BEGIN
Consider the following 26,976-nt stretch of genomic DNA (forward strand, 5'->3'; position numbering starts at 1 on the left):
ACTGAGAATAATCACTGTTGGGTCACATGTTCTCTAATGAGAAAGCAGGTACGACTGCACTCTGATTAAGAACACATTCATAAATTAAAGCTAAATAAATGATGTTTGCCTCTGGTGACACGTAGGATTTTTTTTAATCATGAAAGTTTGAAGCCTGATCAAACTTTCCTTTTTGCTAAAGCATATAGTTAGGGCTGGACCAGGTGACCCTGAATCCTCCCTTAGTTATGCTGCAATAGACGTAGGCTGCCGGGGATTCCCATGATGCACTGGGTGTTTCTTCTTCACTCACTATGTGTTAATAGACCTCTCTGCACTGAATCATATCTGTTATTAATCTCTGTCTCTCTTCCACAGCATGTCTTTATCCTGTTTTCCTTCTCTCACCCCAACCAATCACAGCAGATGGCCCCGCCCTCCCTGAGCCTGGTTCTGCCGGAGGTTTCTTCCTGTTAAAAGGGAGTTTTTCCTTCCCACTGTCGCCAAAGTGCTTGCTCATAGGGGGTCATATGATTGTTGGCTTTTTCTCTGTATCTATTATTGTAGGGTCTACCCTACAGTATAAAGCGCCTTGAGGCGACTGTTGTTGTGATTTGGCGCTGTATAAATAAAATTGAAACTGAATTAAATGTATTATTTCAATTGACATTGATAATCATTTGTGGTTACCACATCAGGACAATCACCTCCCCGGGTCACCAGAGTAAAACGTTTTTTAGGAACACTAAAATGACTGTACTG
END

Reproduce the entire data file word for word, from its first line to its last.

Consider the following 26,976-nt stretch of genomic DNA (forward strand, 5'->3'; position numbering starts at 1 on the left):
ACTGAGAATAATCACTGTTGGGTCACATGTTCTCTAATGAGAAAGCAGGTACGACTGCACTCTGATTAAGAACACATTCATAAATTAAAGCTAAATAAATGATGTTTGCCTCTGGTGACACGTAGGATTTTTTTTAATCATGAAAGTTTGAAGCCTGATCAAACTTTCCTTTTTGCTAAAGCATATAGTTAGGGCTGGACCAGGTGACCCTGAATCCTCCCTTAGTTATGCTGCAATAGACGTAGGCTGCCGGGGATTCCCATGATGCACTGGGTGTTTCTTCTTCACTCACTATGTGTTAATAGACCTCTCTGCACTGAATCATATCTGTTATTAATCTCTGTCTCTCTTCCACAGCATGTCTTTATCCTGTTTTCCTTCTCTCACCCCAACCAATCACAGCAGATGGCCCCGCCCTCCCTGAGCCTGGTTCTGCCGGAGGTTTCTTCCTGTTAAAAGGGAGTTTTTCCTTCCCACTGTCGCCAAAGTGCTTGCTCATAGGGGGTCATATGATTGTTGGCTTTTTCTCTGTATCTATTATTGTAGGGTCTACCCTACAGTATAAAGCGCCTTGAGGCGACTGTTGTTGTGATTTGGCGCTGTATAAATAAAATTGAAACTGAATTAAATGTATTATTTCAATTGACATTGATAATCATTTGTGGTTACCACATCAGGACAATCACCTCCCCGGGTCACCAGAGTAAAACGTTTTTTAGGAACACTAAAATGACTGTACTG